When the May 1 National Decision Deadline date comes and goes, you might think high school seniors can finally sigh a breath of relief that they’ve made a decision, sent a deposit, and secured their space in a college campus for the next fall. You might be wrong. For many seniors, May is still a month wrought with anxiety inducing testing that could still have big implications for what their first year in college might look like. You see, May is AP Exam month and we’re here with some AP Exam advice.
AP Exams, offered through the College Board, are the culmination of a year’s worth of college-level instruction. AP classes are increasingly seen as a measure of rigor in the high school curriculum. They are often noted as a desirable factor in the college admissions process given their standardized nature — they’re less susceptible to factors like grade inflation. While your “A” in the class itself won’t earn you any credit, once you pay the $94 fee and take the exam, many colleges will award college credit for a certain score. Generally a 3 earns credit at participating institutions, but sometimes a higher score is required.
The idea of earning college credit before you even attend college is an enticing proposition. Bringing enough credit to the table allows a student the possibility to graduate early, double major in the “regular” amount of time, study abroad without fear of falling behind in credit, explore other areas of interest that weren’t part of your degree program, or just take it easy each semester with minimal credit loads. These can all be compelling reasons to amass as much AP credit as possible. But is that always the right choice?
Credit or No Credit?
The popularity of AP has skyrocketed over the past two decades, showing dramatic increases in all of the following areas: the number of high schools offering AP coursework, the number of colleges awarding credit for certain scores on the AP Exams, the number of students taking AP Exams, and the number of AP Exams taken. As reported in its Annual AP Participation Report, College Board reports that in 2018, 5,090,324 AP Exams were taken. Of those exams, 3,002,628 (about 59%) earned a “passing” score of a 3 out of 5. But only 721,962 (14% of total scores) earned a 5. If you earned a passing score, did you really master the content? Or are you a good test taker who got lucky? So this begs the question, just because you CAN earn credit, SHOULD you? As you might expect, the answer is gray.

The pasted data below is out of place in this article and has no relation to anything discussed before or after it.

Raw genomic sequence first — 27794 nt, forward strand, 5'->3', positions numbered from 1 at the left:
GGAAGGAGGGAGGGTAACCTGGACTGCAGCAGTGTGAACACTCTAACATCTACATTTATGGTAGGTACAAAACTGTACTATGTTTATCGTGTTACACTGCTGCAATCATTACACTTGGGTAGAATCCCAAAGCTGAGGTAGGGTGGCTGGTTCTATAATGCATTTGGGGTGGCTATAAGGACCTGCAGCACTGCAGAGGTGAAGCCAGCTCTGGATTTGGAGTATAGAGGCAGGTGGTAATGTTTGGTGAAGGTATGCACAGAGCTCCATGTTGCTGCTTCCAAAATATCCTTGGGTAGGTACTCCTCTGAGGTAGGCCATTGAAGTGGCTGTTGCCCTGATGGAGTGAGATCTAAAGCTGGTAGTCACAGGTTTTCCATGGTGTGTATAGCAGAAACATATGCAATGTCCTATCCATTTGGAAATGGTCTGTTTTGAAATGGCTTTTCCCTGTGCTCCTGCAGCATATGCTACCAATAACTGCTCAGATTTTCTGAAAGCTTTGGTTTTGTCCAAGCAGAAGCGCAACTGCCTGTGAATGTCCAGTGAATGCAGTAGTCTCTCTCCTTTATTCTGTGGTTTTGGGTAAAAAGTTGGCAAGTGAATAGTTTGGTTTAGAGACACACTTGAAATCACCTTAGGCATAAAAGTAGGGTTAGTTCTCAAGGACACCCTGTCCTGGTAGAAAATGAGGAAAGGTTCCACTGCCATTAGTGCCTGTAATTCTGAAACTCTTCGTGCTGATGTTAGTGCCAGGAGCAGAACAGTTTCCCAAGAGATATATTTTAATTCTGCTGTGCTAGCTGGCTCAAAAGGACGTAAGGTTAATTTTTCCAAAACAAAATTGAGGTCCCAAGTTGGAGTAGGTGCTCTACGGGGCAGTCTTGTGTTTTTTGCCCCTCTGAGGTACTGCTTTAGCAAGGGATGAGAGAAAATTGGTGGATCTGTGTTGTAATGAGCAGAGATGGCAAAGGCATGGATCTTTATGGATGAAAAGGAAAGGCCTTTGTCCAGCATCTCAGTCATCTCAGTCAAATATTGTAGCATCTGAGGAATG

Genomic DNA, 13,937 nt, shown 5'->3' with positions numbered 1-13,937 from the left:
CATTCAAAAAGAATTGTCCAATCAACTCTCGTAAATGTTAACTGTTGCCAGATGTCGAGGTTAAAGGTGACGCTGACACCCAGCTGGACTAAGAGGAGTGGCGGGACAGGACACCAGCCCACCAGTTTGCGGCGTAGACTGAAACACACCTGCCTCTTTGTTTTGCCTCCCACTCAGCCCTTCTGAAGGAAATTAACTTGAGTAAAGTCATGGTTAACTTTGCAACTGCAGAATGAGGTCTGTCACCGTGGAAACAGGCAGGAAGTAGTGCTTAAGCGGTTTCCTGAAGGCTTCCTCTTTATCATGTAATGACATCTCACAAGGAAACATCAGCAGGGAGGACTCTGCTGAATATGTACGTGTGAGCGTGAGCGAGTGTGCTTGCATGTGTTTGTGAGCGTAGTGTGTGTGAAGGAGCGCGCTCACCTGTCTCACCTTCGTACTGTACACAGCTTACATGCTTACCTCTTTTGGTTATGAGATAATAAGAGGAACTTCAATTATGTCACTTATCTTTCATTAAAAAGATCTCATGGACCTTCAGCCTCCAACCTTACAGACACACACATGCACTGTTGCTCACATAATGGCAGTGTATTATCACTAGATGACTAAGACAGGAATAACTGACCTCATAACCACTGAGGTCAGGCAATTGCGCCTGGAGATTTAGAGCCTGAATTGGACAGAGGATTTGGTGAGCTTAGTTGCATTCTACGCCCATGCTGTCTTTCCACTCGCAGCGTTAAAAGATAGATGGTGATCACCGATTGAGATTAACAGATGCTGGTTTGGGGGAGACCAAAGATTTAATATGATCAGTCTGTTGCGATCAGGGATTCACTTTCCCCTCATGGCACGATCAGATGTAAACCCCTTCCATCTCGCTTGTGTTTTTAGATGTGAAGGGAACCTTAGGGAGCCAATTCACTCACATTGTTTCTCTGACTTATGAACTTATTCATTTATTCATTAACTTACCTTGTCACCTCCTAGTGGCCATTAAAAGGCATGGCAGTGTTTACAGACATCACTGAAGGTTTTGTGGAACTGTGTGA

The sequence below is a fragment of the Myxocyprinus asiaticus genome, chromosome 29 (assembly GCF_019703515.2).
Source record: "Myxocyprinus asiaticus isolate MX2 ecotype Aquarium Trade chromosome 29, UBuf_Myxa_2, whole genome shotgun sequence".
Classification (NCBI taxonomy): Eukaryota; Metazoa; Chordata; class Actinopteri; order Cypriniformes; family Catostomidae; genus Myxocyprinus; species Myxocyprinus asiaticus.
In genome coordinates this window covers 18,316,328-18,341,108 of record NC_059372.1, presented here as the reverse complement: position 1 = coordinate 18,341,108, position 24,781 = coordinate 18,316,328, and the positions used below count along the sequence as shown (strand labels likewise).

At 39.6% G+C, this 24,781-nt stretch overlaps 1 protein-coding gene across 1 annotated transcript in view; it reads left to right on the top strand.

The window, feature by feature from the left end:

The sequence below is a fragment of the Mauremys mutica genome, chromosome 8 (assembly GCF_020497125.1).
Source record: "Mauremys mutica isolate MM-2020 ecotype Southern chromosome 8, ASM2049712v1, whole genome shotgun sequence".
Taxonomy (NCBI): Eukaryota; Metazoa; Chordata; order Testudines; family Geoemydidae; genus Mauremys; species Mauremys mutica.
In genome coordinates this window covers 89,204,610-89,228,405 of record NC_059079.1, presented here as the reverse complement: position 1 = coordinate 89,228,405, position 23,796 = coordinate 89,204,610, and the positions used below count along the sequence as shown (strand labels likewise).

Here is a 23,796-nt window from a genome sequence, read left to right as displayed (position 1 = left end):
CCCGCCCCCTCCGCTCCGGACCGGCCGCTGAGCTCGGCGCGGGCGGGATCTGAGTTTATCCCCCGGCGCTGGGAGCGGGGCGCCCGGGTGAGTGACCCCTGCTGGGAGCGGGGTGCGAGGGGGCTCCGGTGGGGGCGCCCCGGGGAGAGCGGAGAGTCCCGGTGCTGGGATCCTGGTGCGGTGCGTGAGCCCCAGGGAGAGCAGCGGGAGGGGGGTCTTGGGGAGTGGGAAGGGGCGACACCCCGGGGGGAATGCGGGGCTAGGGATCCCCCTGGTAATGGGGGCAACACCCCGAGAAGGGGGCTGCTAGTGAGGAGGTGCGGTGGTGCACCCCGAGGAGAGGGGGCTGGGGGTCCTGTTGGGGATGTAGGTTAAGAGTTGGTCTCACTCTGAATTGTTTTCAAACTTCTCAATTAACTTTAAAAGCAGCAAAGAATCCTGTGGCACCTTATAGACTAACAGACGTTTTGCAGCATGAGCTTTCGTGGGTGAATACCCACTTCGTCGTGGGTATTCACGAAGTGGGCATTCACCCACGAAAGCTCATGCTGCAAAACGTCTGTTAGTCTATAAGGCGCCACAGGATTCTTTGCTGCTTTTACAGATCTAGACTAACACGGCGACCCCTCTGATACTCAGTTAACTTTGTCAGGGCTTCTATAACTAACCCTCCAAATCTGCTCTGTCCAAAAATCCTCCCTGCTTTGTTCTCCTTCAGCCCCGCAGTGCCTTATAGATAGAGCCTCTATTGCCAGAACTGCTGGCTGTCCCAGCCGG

For some expert advice from someone who regularly works with college students, we consulted Christi Boone, Director of Academic Support Services for the College of Engineering at Virginia Tech. Boone has decades of academic advising experience and offered some pros and cons as to taking the AP credits.
“There’s no ‘wrong’ or ‘best’ answer when deciding whether or not to accept college credit based on your AP scores; each student has to make the decision based on their level of comfort,” says Boone. “But that doesn’t mean you trust your gut solely, based on how you imagine college classes might be. If your college/major has a specific recommendation, follow it; they’ve got data over years that back up that recommendation, AND they’re not setting you up for failure. If your college/major does not have a specific recommendation, consider these questions as you reach a decision:
7 Questions to Answer
- Is the course you’d take AP credit for a stand-alone course, or the first course in a sequence?
- If the course is part of a sequence, do you feel comfortable with your ability to jump to “class 2?”
- Say you decide to accept the credit, do you still have the ability to change your mind and repeat the course at your college in your first semester, or will you have to wait a semester to do so?
- Would you have to wait a semester to then “back up” and repeat the course, and could that mean it will take you longer to graduate?
- If you repeat the course at your college and do poorly, will your AP credit still count?
- Does taking the AP credit help you graduate any earlier?
- Will taking the AP credit allow you to move ahead in your major? Or will you choose a free elective to replace it? “
Short Answer: It Depends On A Lot of Factors
So, it depends. It depends on the student, and also on the college and its recommendation. It depends on your intentions and goals and some honest self-reflection. The most important thing you can do is to make a thoughtful decision about whether to take or waive the credit and not just blindly take the credit because you CAN.